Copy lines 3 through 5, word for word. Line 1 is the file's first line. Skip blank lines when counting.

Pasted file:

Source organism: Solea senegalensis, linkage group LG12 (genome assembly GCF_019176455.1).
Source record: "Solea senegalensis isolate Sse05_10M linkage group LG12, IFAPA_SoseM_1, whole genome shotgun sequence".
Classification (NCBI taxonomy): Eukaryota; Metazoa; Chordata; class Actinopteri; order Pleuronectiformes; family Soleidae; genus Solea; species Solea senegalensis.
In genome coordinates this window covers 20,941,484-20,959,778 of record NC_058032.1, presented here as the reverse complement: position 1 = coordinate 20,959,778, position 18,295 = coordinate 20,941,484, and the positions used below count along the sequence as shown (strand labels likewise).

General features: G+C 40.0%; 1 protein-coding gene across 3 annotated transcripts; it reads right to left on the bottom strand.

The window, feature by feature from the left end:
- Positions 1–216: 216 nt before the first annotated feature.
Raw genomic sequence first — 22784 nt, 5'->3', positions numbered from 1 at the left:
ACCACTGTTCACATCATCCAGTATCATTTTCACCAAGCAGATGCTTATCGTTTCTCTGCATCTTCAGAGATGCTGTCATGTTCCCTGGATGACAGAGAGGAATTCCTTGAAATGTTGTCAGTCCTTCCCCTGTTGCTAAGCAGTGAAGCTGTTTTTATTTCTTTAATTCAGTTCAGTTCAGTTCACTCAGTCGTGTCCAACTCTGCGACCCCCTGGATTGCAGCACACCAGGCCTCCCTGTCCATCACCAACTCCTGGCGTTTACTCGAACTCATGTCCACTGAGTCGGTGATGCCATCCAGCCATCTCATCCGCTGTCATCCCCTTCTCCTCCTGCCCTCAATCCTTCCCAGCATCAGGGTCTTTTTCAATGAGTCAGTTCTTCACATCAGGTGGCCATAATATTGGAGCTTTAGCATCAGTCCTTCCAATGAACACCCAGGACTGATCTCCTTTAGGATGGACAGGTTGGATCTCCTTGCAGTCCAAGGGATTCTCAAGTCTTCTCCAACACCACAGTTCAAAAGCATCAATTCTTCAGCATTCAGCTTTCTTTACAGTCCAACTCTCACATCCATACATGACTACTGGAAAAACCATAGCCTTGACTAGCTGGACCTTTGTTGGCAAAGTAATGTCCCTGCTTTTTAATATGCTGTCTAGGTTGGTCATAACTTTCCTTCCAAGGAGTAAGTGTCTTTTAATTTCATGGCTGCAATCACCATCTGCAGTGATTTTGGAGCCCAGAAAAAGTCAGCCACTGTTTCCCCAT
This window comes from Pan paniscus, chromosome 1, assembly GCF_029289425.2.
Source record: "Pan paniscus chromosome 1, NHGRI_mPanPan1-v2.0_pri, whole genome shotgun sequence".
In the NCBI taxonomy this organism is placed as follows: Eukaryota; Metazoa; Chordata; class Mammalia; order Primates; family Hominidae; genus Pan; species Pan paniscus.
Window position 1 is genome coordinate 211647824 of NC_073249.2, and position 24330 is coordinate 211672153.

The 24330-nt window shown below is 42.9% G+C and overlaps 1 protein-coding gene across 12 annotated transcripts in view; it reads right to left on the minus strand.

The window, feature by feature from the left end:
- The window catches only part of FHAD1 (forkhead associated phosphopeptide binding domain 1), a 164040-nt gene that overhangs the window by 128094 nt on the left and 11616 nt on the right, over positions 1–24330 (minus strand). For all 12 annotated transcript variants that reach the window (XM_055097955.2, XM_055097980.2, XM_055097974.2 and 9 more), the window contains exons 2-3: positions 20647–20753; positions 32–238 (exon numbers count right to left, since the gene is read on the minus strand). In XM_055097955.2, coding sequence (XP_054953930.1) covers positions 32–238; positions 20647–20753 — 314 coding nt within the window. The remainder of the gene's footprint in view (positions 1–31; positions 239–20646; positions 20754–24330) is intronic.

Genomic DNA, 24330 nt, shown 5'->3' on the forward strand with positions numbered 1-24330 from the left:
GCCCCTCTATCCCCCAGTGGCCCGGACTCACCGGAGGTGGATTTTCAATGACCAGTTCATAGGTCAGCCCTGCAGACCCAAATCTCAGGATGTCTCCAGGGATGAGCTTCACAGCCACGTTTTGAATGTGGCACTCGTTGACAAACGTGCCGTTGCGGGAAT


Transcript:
Classification (NCBI taxonomy): Eukaryota; Metazoa; Chordata; class Actinopteri; order Pleuronectiformes; family Soleidae; genus Solea; species Solea senegalensis.
In genome coordinates this window covers 20,941,484-20,959,778 of record NC_058032.1, presented here as the reverse complement: position 1 = coordinate 20,959,778, position 18,295 = coordinate 20,941,484, and the positions used below count along the sequence as shown (strand labels likewise).

General features: G+C 40.0%; 1 protein-coding gene across 3 annotated transcripts; it reads right to left on the bottom strand.